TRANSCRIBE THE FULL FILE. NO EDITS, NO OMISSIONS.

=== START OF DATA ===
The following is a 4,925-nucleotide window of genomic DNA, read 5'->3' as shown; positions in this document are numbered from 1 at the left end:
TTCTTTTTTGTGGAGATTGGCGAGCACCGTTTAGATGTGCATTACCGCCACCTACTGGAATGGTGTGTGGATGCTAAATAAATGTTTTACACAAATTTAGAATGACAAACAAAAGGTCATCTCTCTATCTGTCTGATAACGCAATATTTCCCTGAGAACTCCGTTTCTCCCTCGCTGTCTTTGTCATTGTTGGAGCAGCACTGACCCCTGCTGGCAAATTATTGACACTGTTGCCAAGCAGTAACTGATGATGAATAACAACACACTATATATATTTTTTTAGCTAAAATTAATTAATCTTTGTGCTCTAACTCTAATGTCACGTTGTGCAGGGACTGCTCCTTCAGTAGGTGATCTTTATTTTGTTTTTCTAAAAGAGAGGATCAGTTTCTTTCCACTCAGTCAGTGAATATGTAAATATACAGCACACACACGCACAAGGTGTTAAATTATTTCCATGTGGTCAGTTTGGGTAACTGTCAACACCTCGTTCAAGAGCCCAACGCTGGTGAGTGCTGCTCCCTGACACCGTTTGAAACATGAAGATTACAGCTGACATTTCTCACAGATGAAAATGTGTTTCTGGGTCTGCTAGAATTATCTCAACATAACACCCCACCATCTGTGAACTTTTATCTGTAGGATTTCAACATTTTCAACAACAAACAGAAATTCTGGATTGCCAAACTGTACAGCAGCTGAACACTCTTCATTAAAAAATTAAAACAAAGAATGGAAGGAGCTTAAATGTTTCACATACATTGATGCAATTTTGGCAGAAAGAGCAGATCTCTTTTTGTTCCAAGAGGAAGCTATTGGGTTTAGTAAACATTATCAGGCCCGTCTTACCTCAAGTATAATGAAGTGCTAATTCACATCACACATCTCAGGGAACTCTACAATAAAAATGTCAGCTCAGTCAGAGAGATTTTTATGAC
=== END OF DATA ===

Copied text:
The following is a 4,925-nucleotide window of genomic DNA, read 5'->3' as shown; positions in this document are numbered from 1 at the left end:
TTCTTTTTTGTGGAGATTGGCGAGCACCGTTTAGATGTGCATTACCGCCACCTACTGGAATGGTGTGTGGATGCTAAATAAATGTTTTACACAAATTTAGAATGACAAACAAAAGGTCATCTCTCTATCTGTCTGATAACGCAATATTTCCCTGAGAACTCCGTTTCTCCCTCGCTGTCTTTGTCATTGTTGGAGCAGCACTGACCCCTGCTGGCAAATTATTGACACTGTTGCCAAGCAGTAACTGATGATGAATAACAACACACTATATATATTTTTTTAGCTAAAATTAATTAATCTTTGTGCTCTAACTCTAATGTCACGTTGTGCAGGGACTGCTCCTTCAGTAGGTGATCTTTATTTTGTTTTTCTAAAAGAGAGGATCAGTTTCTTTCCACTCAGTCAGTGAATATGTAAATATACAGCACACACACGCACAAGGTGTTAAATTATTTCCATGTGGTCAGTTTGGGTAACTGTCAACACCTCGTTCAAGAGCCCAACGCTGGTGAGTGCTGCTCCCTGACACCGTTTGAAACATGAAGATTACAGCTGACATTTCTCACAGATGAAAATGTGTTTCTGGGTCTGCTAGAATTATCTCAACATAACACCCCACCATCTGTGAACTTTTATCTGTAGGATTTCAACATTTTCAACAACAAACAGAAATTCTGGATTGCCAAACTGTACAGCAGCTGAACACTCTTCATTAAAAAATTAAAACAAAGAATGGAAGGAGCTTAAATGTTTCACATACATTGATGCAATTTTGGCAGAAAGAGCAGATCTCTTTTTGTTCCAAGAGGAAGCTATTGGGTTTAGTAAACATTATCAGGCCCGTCTTACCTCAAGTATAATGAAGTGCTAATTCACATCACACATCTCAGGGAACTCTACAATAAAAATGTCAGCTCAGTCAGAGAGATTTTTATGAC